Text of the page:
Text © Keren Dibbens-Wyatt  Composite art by R R Wyatt  © used with permission.

Creating Encounter in Colour: Blue Pool

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Come lay yourself down on this lilo of leisure, close your screen-weary eyes and float to somewhere lostly deep. The pool is azure punctured with zaps of lightning sun, refracted zig zags of gold lapping at the lapis lazuli tiles. All is Mediterranean wonder and bright cobalt ceramic.

Feel the celestial coolness below you, imagine how the floor of heaven must feel to feet of bronze coming home after walking the earth on a summer’s day. Let your soul right itself, a Spirit levelled horizontally as you recalibrate your centre and plumb the depths in your mind’s eye. All other measuring can be released as the foolishness it is, attention given to cool turquoise surrounding you with softly undulating mammatus clouds of water, ripples kissing your sun-drenched skin and imparting life to arid places.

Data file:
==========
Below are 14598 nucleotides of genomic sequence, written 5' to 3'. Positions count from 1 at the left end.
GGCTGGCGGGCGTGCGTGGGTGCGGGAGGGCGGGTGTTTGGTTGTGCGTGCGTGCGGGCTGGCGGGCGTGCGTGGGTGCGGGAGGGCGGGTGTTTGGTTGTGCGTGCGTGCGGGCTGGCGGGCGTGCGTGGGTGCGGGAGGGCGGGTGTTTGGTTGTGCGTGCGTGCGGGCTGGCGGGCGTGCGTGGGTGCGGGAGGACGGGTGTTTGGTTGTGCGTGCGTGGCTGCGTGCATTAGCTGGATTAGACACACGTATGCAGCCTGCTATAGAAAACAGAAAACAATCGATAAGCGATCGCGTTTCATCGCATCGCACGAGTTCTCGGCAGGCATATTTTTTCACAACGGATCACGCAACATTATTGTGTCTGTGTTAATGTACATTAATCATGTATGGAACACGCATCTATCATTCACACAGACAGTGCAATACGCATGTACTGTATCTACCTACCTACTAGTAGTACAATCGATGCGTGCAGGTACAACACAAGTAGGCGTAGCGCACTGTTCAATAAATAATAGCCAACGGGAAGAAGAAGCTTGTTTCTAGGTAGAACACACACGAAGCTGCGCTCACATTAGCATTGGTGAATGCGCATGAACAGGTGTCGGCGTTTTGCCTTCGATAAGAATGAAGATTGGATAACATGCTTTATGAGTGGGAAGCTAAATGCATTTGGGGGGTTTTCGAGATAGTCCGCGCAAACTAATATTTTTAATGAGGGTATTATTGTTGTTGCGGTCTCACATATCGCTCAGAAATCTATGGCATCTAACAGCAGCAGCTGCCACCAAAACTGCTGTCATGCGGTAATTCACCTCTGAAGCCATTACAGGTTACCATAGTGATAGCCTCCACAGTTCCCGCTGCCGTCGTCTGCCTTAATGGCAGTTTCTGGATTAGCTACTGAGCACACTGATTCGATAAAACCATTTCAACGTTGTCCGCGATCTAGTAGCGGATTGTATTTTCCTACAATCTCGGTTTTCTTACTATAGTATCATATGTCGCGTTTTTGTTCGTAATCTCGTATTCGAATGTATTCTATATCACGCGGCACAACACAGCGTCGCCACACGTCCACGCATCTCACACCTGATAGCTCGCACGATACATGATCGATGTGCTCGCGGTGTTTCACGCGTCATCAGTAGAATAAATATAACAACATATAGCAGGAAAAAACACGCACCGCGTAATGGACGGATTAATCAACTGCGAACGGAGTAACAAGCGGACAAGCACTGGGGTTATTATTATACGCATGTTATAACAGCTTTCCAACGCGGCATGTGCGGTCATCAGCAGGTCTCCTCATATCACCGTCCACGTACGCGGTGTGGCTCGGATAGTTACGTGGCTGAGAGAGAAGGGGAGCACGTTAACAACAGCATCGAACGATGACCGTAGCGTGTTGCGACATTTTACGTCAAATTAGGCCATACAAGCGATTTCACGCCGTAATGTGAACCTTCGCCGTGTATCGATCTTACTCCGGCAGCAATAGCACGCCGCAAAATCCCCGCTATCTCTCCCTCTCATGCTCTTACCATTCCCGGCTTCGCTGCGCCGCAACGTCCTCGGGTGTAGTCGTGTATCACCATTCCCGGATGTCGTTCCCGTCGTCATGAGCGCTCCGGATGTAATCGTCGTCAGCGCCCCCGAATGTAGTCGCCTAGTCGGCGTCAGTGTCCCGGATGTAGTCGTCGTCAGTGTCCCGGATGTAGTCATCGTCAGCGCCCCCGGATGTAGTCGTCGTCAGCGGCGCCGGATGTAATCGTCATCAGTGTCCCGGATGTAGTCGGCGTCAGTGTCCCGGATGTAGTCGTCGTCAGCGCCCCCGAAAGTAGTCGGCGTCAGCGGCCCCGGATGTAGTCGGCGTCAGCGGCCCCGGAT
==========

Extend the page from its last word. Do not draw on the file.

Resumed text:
text © K Dibbens-Wyatt  Photo from Pixabay

Creating Encounter in Colour: Honey

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They are gentle souls we slip into like a gateway to that idyllic childhood we never had, always patiently waiting. He sits spooning hunny from one pot into another, often missing by way of his mouth.  A bear does need to eat after all, and there is quality control to think of.

Like Jonathan in the forest, your eyes will sparkle anew on eating the sacred gathered gold poured from flowers. Tea and story time is all a-drip with butter, honey and imagination, running and plentiful, deliciously treacled on toast, drizzled on scones and sustaining us through the reality of being grownups, which, frankly, is bothersome.